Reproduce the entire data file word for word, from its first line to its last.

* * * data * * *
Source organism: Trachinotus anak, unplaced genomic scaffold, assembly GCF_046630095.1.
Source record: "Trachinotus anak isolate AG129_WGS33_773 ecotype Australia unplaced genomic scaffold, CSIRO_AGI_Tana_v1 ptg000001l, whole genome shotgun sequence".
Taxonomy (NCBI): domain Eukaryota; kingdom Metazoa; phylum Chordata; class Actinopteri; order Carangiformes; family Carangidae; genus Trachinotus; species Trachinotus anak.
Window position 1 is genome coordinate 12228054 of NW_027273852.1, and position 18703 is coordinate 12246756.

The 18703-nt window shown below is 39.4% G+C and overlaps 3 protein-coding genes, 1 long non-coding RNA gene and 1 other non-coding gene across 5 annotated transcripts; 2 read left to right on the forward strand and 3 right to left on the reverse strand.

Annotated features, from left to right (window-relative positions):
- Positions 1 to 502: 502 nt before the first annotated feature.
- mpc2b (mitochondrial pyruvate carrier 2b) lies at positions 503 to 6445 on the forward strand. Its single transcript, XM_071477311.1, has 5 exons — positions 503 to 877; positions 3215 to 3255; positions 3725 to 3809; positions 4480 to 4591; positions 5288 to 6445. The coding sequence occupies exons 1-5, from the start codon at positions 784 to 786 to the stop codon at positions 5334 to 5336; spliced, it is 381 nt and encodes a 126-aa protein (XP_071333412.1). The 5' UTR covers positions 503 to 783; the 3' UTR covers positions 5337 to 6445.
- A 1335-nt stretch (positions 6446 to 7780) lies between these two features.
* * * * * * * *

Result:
Source organism: Trachinotus anak, unplaced genomic scaffold, assembly GCF_046630095.1.
Source record: "Trachinotus anak isolate AG129_WGS33_773 ecotype Australia unplaced genomic scaffold, CSIRO_AGI_Tana_v1 ptg000001l, whole genome shotgun sequence".
Taxonomy (NCBI): domain Eukaryota; kingdom Metazoa; phylum Chordata; class Actinopteri; order Carangiformes; family Carangidae; genus Trachinotus; species Trachinotus anak.
Window position 1 is genome coordinate 12228054 of NW_027273852.1, and position 18703 is coordinate 12246756.

The 18703-nt window shown below is 39.4% G+C and overlaps 3 protein-coding genes, 1 long non-coding RNA gene and 1 other non-coding gene across 5 annotated transcripts; 2 read left to right on the forward strand and 3 right to left on the reverse strand.

Annotated features, from left to right (window-relative positions):
- Positions 1 to 502: 502 nt before the first annotated feature.
- mpc2b (mitochondrial pyruvate carrier 2b) lies at positions 503 to 6445 on the forward strand. Its single transcript, XM_071477311.1, has 5 exons — positions 503 to 877; positions 3215 to 3255; positions 3725 to 3809; positions 4480 to 4591; positions 5288 to 6445. The coding sequence occupies exons 1-5, from the start codon at positions 784 to 786 to the stop codon at positions 5334 to 5336; spliced, it is 381 nt and encodes a 126-aa protein (XP_071333412.1). The 5' UTR covers positions 503 to 783; the 3' UTR covers positions 5337 to 6445.
- A 1335-nt stretch (positions 6446 to 7780) lies between these two features.